The management and the Board of Directors of the Pakistan Stock Exchange (PSX) have reviewed the proposed tax amendments reported in the media with concern, and have strongly recommended a review of the same by the Ministry of Finance and the Federal Board of Revenue (FBR).
The PSX Board would like to delineate the following with regard to the proposed amendments.
Initial public offerings (IPOs) have recently been restarted after a long hiatus, and there is a robust list of companies waiting to raise capital from the stock market to expand their operations.
Capital markets in Pakistan are probably the most documented sector of the economy. When a company gets listed, not just that company but its supply chain and all its shareholders also become documented and fall into the tax net. In fact, all the activities related to the listed companies vis a vis the capital market are documented and automated to the extent that even the capital gains tax is deducted at the source by the National Clearing Company of Pakistan Limited (NCCPL) and submitted to the FBR.
Until June 2002, there had been a tax differential of 10 percent between public/listed companies and private/unlisted companies that had been taxed at the rate of 35 percent and 45 percent respectively. Subsequently, this was changed and a new list of companies has now been given a tax credit for only four years, with the tax credit being 20 percent for the first two years and 10 percent for the next two years.
The tax incentive for new listings is a very small enticement with no significant revenue impact. Presently, only ten listed companies are availing of this benefit, which in our estimate and based on their latest audited financial statements, comes to a total tax credit of approximately Rs. 175 million per annum.
Out of these ten companies, four companies are in their fourth or last year of availing this benefit, and four companies have recently been listed in the current financial year.
This tax incentive greatly encourages new companies to take the initiative to get listed. This has also had a significant impact on increasing Pakistan’s documentation and tax base, and hence, also impacted the tax revenue.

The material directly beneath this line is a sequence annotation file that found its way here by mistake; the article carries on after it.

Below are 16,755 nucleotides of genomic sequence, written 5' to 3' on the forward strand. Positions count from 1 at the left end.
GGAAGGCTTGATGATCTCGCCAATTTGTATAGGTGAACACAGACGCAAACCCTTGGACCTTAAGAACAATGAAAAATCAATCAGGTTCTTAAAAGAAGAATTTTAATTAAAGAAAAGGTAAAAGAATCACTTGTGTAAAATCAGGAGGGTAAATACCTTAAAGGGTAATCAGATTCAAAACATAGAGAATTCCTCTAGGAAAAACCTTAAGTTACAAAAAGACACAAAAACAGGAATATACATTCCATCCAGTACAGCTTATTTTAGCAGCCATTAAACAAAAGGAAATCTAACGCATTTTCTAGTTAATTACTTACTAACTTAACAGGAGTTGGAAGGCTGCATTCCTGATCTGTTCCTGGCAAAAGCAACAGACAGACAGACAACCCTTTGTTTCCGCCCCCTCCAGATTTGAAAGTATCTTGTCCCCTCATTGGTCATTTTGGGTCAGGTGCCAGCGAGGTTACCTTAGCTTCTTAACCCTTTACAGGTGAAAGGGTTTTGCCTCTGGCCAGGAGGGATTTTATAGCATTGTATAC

It is also important to realize that a large, well-functioning capital market is a prerequisite for a modern economy, which is why it is imperative to take measures that will aid the growth of the capital markets in Pakistan.
Due to various disclosures, listing, and corporate governance requirements, listing increases the cost of a company, and a small tax incentive is consequently given to encourage companies to get listed.
The benefits of companies listing for Pakistan’s economic growth, documentation, and a positive impact on tax revenue outweigh the revenue gained from the withdrawal of the tax credit.
Other measures negatively impacting the REITs, Modarabas, mutual funds, and intercorporate dividends have also been proposed. All these sectors need to be encouraged for economic growth and the documentation of the economy. For example, the concept of group taxation was introduced to promote corporatization and group formation and to allow corporate entities to grow into conglomerates. Pakistan’s industry needs to consolidate and grow in scale to compete against its regional and global competitors.
As a result of corporatization and consortium relief, the groups can grow their subsidiaries, list profitable businesses in the capital markets, raise liquidity through equity and debt issuance at different layers of the group structure, increase capital market turnover and capitalization, and enable the common person to invest and benefit from well-governed and regulated businesses. All of this results in greater documentation, tax revenue, and economic growth.
The Minister for Finance recently set up a capital markets tax consultation committee, and the PSX is urging it to fully review the implications of these proposals before moving ahead.